Last month we wrote about bionics—the integration of human and machine, resulting in “cyborgs”—from a nervous system perspective. Specifically, we described developments in the “brain–machine interface” that connects electromechanical bionic devices—artificial limbs and organs—with the human nervous system. But bionics is not just about artificial devices. It is also about artificial materials that more or less (increasingly, more) mimic human tissues and cells.

We offer no essay this month. Instead, we provide a simple descriptive selection of recent exemplary advances. The selection serves, we hope, to show that “trans-humanism”—a movement which (according to Wikipedia) aims to eliminate aging and greatly enhance human intellectual, physical, and psychological capacities—may be not quite as preposterous, or as distant if you are inclined to be open-minded or generous, as it sounds.

Artificial Bone

An artificial bone graft called FortrOss, on the market in the US since 2008, mimics the nanostructures of natural bony tissue and is thus accepted by the body. It could eventually have a rival in the form of artificial bones made of chemically and heat-treated rattan wood. In animal trials using sheep, they are turning out to be strong and durable enough to last a lifetime, with no signs of rejection or infection in the sheep. However, human clinical trials are still about five years away, so FortrOss can breathe easy for a while.

Artificial Muscle Advance

Carbon-nanotube ribbons stronger than steel, as elastic and flexible as rubber, light as air, able to withstand temperatures ranging from -190 to over 1,600 °C, transparent, and electrically conductive have been developed for use (among other things) as artificial muscle fibers for prosthetics and robotics. The ribbons change shape and size in response to electrical or chemical signals and can exert 100 times more force than natural human muscle over the same area.

Sheets woven from the ribbons currently generate 32 times as much force per unit area as heart muscles, though electroactive polymers generate up to eight times as much force per unit area as the nanotube sheets. Polymer actuators also need just a few volts to contract, vs. three to five kilovolts for the ribbons—too strong for use in humans and risky even in robots. But it’s early days, and future development may improve the ribbons’ performance. Already, they can change dimensions much faster than polymer actuators.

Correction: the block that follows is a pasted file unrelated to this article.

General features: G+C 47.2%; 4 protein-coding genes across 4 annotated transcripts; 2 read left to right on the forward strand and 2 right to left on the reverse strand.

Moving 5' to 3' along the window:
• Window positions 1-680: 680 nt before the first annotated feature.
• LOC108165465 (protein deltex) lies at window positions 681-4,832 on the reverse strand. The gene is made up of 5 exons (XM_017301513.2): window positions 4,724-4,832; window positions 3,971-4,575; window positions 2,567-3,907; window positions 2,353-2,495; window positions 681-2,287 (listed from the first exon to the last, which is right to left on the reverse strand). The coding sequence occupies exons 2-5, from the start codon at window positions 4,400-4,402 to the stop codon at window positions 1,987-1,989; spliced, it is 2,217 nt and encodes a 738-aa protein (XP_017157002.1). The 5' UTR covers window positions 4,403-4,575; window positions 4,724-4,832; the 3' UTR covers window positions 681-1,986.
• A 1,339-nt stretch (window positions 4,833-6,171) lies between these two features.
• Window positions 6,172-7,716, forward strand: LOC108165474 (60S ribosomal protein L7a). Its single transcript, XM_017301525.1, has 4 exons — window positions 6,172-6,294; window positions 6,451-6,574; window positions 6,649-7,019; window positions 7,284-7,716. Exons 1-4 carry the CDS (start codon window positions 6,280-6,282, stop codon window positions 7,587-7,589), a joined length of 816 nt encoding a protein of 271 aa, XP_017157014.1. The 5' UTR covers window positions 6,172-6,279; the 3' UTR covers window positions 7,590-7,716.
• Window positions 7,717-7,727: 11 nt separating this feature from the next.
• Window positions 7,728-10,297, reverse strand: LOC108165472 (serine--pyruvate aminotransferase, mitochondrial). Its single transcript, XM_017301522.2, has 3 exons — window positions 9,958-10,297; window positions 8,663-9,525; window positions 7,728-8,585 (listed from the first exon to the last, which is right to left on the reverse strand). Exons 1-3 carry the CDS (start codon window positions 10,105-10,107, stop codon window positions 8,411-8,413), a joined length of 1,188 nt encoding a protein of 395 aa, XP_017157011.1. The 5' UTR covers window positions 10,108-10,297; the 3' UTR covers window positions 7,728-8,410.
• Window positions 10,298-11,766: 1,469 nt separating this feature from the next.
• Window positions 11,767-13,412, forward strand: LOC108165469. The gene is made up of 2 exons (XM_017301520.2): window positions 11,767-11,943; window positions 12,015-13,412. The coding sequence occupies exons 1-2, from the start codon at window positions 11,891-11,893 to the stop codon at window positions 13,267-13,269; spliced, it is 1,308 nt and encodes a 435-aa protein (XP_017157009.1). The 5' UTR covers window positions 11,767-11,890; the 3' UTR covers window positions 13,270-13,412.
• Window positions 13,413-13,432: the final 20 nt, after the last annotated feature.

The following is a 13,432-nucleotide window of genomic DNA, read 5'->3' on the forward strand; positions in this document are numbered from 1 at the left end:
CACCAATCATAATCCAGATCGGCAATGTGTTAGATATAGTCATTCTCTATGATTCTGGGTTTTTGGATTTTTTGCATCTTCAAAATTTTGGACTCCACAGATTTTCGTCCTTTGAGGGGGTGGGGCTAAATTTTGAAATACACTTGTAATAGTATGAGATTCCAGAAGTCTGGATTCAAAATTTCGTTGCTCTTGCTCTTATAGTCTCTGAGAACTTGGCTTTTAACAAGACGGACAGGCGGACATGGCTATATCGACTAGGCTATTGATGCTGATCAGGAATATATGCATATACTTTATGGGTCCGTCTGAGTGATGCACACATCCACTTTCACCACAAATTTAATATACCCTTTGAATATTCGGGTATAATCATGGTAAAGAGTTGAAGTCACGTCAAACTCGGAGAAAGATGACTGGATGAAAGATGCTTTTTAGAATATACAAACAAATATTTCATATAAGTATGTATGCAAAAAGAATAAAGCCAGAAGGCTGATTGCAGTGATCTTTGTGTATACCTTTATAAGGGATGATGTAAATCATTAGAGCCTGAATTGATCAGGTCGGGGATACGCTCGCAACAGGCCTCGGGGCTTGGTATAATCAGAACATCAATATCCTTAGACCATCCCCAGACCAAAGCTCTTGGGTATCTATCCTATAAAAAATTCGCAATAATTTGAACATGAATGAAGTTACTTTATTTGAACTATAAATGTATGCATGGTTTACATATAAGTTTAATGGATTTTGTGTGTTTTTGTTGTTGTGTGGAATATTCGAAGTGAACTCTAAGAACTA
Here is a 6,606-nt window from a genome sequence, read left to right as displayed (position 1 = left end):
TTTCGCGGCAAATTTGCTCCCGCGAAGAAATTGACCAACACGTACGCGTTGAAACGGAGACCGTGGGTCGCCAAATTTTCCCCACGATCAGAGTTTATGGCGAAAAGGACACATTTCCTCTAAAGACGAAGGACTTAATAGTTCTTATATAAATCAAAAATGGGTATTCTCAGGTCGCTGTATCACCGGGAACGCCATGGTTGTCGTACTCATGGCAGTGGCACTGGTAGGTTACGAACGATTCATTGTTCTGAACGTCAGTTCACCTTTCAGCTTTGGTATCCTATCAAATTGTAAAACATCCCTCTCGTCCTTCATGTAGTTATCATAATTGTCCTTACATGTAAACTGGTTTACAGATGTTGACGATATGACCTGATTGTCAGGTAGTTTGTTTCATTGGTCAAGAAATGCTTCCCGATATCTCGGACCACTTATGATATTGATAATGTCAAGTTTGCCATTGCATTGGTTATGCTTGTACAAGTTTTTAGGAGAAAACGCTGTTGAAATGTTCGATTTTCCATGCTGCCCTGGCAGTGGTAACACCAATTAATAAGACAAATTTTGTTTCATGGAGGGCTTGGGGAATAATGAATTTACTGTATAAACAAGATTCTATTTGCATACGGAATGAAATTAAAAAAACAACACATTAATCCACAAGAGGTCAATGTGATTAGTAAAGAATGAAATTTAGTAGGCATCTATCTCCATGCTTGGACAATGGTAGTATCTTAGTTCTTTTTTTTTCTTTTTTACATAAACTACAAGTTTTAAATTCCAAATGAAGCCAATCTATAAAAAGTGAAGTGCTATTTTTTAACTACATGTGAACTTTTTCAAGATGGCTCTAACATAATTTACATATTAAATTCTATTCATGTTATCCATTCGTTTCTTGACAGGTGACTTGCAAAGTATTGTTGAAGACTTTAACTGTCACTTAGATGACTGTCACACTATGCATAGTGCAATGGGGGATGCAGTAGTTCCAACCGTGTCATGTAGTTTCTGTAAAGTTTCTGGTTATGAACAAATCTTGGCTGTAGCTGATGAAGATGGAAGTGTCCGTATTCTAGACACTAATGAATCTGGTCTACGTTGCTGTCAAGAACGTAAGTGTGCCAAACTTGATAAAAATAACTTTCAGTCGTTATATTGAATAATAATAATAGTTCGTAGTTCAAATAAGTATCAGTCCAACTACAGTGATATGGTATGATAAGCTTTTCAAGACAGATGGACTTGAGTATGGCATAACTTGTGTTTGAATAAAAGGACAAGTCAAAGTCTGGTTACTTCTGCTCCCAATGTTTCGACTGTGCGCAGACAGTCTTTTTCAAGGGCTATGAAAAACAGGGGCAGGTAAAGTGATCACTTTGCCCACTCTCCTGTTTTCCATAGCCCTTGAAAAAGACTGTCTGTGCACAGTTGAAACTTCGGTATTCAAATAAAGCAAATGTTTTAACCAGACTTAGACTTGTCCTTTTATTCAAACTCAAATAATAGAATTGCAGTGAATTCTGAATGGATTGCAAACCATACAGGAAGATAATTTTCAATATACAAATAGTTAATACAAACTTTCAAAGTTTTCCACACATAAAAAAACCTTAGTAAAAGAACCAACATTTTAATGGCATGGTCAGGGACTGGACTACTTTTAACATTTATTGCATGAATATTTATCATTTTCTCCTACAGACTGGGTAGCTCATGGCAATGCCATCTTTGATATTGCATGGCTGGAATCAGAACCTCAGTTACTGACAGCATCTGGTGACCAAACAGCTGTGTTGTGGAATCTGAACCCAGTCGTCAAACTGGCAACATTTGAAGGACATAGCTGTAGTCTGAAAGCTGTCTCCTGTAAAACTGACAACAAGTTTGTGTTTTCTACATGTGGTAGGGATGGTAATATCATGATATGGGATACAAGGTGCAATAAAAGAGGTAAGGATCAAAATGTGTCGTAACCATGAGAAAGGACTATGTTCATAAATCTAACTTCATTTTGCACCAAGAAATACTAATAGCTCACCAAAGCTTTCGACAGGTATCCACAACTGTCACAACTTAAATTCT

Artificial Collagen for Cartilage Repair/Replacement

A stable and ultra-strong artificial human collagen has been developed that could be used to treat arthritis and other conditions that result from collagen defects, as well as burn and other wounds. Bovine-derived collagen carries the risk of rejection in human patients.

Artificial Arteries

An artificial artery for use as a bypass graft is about to begin human trials in coronary artery and lower-limb arterial surgery. Made from a polymer material, the graft mimics the natural pulsing of human blood vessels, which enables them to deliver nutrients to the body’s tissues. Other plastic grafts made with nylon work well for larger grafts but are less successful for grafts of less than 8mm. The new artificial artery has been designed to mimic the natural artery’s characteristic strength, flexibility, resistance to clotting, and rhythmic pulsing in sync with the heartbeat.

Artificial Blood Platelets

Synthetic blood platelets capable (like natural platelets) of clotting have been shown to quickly reduce bleeding in rodents with severed arteries. The nano-sized platelets stick to natural platelets to stanch bleeding more effectively than an expensive clotting drug currently used to stem uncontrolled blood loss. The platelets do not accumulate in non-injured tissue to form dangerous clots. At unnecessarily high doses the platelets led to breathing issues in some of the tested mice. Tests in larger animals are planned. It will be some time before human trials are attempted.

Artificial Red Blood Cells

Biodegradable, biocompatible particles with the size, shape, and flexibility of red blood cells have been created that could transport not just oxygen but also drugs and imaging agents. So far, the particles have been shown to be capable of compressing sufficient to squeeze through capillary-sized tubes, carrying drugs, and encapsulating iron-oxide nanoparticles as a potential contrast agent for MRIs. The next step is to find out from animal tests whether the particles will remain in the bloodstream for as long as two to three months, like real red blood cells, without arousing an immune response.

Artificial Larynx

A prototype artificial larynx that tracks contact between the tongue and palate to determine which word is being mouthed, and uses a speech synthesizer to generate sounds, is expected to be a great improvement over existing devices used in many patients with advanced laryngeal cancer who have their voice box removed. The system contains 118 embedded touch sensors on a “palatometer” placed in the mouth, and an external synthesizer that (after training) translates the touch patterns into words and speaks them. A predictive-analysis system considers the last word mouthed to help determine the next word. The result is 94 percent accuracy, excluding words the system classifies as “unknown” and skips to avoid “some very difficult social situations,” as a researcher put it. There remains much development work to do before the device will be ready for market.


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